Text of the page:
Robotics has transformed the field of surgery and offers several benefits for the patients and the surgeons.
Robotic surgery is a minimally invasive surgery that allows surgeons to operate in relatively less accessible areas of the body and with a magnified view of the surgical field, providing maximum dexterity.
“Robotic surgery allows for more surgeries to be done in a minimally invasive way,” said Cabot Murdock, MD, director of robotic surgery at Intermountain Riverton Hospital. “It’s state-of-the-art technology that’s a game changer – improving patient experiences and ensuring good clinical outcomes.”
Although robotic surgeries are not new, Intermountain Healthcare has recently launched the da Vinci XI- robotic assisted surgical system at four community hospitals (Alta View, American Fork, Layton, and Riverton) for gynecologic, urologic, thoracic, cardiac, and general surgical procedures. Intermountain now has 14 robots throughout the system.
How Does Robotic Surgery Work?
Though despite the term “robotic,” robots do not perform the surgeries. A surgeon performs the procedures using instruments that are guided via a fiber linked console.
The surgeon makes small incisions on the patient’s abdominal area for placing ports for the camera and robotic arms. Once the robot is docked, and the instruments are guided carefully into the surgical field.
The surgeon sits at a master console in the operating room. Using real-time magnified HD-3D view of the operative field, the surgeons hand movements are precisely replicated by the robotic instruments in the surgical field.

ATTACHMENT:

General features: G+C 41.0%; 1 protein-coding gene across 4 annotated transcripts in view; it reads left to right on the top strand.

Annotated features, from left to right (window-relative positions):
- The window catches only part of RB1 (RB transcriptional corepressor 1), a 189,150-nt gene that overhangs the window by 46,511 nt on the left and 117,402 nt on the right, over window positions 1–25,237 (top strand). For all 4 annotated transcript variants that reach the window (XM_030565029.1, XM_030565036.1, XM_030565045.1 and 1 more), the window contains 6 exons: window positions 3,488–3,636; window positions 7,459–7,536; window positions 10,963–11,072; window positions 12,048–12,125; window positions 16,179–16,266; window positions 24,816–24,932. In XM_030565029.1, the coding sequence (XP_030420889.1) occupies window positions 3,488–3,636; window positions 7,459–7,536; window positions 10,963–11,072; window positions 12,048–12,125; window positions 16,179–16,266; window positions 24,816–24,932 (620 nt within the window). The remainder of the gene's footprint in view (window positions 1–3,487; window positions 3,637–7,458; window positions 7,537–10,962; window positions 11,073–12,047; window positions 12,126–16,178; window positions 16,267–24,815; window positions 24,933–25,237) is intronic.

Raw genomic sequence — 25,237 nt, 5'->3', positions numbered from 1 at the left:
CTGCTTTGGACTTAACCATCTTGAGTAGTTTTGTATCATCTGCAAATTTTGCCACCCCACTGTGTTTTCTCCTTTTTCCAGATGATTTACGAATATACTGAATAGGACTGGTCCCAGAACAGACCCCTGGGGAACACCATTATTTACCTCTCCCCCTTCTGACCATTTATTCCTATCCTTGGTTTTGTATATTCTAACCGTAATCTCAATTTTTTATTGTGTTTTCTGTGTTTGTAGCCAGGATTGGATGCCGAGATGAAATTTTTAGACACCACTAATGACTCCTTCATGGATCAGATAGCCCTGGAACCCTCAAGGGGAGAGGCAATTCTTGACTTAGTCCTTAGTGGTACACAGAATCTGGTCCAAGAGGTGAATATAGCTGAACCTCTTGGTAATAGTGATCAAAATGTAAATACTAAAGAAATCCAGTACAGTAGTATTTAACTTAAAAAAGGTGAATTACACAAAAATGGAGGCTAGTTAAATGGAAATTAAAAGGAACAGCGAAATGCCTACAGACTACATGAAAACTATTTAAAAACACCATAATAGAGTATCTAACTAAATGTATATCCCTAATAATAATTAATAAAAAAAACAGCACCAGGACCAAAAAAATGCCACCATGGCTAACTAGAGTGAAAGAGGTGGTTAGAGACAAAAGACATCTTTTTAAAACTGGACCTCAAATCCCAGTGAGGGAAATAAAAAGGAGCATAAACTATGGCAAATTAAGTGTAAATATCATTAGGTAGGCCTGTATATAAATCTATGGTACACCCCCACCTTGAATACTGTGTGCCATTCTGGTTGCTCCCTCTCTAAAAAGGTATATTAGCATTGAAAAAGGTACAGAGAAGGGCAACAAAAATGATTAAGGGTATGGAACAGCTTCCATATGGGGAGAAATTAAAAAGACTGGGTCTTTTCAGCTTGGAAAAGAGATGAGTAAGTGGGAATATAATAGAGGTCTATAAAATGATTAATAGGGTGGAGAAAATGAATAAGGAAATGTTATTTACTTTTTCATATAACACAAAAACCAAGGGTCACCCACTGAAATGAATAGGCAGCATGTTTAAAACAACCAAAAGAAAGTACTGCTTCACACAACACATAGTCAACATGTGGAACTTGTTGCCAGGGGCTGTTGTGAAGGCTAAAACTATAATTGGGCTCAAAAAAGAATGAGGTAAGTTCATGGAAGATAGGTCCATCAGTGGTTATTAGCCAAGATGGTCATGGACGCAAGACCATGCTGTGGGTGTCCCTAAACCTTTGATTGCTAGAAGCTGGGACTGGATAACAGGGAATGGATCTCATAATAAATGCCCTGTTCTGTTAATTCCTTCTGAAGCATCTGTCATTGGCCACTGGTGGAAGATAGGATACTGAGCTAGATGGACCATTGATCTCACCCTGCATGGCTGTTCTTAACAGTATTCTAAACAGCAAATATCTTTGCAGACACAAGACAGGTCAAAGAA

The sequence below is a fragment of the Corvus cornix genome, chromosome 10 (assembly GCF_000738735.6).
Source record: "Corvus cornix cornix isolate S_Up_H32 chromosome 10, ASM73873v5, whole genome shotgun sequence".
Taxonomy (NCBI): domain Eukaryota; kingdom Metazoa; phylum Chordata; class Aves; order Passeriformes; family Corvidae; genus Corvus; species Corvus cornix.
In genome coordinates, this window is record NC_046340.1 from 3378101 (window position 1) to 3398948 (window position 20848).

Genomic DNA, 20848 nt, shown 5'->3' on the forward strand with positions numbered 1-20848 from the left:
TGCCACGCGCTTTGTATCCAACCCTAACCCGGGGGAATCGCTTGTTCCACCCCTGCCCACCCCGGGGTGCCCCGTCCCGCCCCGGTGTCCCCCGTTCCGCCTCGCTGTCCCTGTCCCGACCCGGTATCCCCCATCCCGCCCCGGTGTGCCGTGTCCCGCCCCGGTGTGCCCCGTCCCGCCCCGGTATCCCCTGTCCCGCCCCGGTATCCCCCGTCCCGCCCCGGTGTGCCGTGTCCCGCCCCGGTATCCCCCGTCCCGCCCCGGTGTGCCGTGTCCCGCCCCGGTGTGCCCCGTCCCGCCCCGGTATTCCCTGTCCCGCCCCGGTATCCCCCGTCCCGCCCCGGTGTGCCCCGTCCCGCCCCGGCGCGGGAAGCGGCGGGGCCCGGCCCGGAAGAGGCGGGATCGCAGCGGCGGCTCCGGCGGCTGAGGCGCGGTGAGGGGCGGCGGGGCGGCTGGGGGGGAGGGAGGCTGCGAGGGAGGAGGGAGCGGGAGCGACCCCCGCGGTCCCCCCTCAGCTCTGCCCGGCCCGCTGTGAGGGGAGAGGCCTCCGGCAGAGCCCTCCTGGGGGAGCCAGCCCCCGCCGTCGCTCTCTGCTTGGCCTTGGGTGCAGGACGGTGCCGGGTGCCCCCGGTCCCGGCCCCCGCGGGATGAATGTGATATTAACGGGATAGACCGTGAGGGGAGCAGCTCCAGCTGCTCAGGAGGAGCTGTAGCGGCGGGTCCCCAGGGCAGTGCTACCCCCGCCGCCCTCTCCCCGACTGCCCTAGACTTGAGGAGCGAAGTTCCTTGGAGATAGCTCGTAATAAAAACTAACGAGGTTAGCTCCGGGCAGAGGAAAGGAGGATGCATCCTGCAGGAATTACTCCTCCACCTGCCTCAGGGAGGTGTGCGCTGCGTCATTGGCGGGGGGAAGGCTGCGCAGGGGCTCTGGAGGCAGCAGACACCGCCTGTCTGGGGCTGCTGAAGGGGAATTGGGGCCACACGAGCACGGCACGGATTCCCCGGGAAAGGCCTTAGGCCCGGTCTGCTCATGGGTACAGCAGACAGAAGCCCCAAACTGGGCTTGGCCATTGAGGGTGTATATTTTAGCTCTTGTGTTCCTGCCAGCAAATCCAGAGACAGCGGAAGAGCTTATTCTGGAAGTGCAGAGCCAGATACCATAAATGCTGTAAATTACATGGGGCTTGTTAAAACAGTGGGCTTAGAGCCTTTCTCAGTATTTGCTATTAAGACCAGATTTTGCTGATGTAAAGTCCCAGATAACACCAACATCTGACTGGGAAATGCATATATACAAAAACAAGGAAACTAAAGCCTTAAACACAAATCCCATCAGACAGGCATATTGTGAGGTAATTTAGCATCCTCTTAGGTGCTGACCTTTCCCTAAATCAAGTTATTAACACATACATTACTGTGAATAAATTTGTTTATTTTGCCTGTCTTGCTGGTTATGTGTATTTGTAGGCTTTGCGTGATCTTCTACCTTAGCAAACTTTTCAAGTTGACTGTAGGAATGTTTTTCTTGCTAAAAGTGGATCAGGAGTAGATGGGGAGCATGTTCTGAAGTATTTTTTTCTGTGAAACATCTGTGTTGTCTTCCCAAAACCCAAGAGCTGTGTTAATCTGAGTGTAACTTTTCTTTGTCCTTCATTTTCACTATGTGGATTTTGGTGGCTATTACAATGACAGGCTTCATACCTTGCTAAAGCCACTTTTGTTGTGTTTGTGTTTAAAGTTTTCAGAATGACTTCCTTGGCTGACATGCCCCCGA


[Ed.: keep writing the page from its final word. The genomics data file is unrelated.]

“With the precision-centric approach of robotics, radical procedures can be performed with the preservation of nerves, arteries and other critical structures without compromising treatment outcomes,” said Dr. Murdock
The robot is also beneficial for the surgeons, as it re-establishes good hand-eye coordination, provides better ergonomics, and makes instrument operation more natural than laparoscopic procedures.
Other kinds of minimally invasive operations have been done for decades, such as laparoscopic surgery to remove a gall bladder, where doctors use small incisions and directly control long-handled instruments and a fiber optic camera.
“However, there’s much greater dexterity with a robotic system than with conventional laparoscopic instruments,” said Dr. Murdock. “This makes it possible to do more challenging and complex operations, but still minimally invasive.”
Advantages of Robotic Surgery for the Patient
“After surgery patients typically have a shorter hospital stay, recovery time, and get home quicker to be with their families and return to normal activities,” said Dr. Murdock.
Other advantages for patients:
- Shorter hospitalization
- Reduced pain and discomfort
- Faster recovery time and return to normal activities
- Smaller incisions, resulting in reduced risk of infection
- Reduced blood loss and need for transfusions
- Minimal scarring
- Fewer opioids required
Tap here for more information, and talk to your surgeon to see if your procedure is done robotically.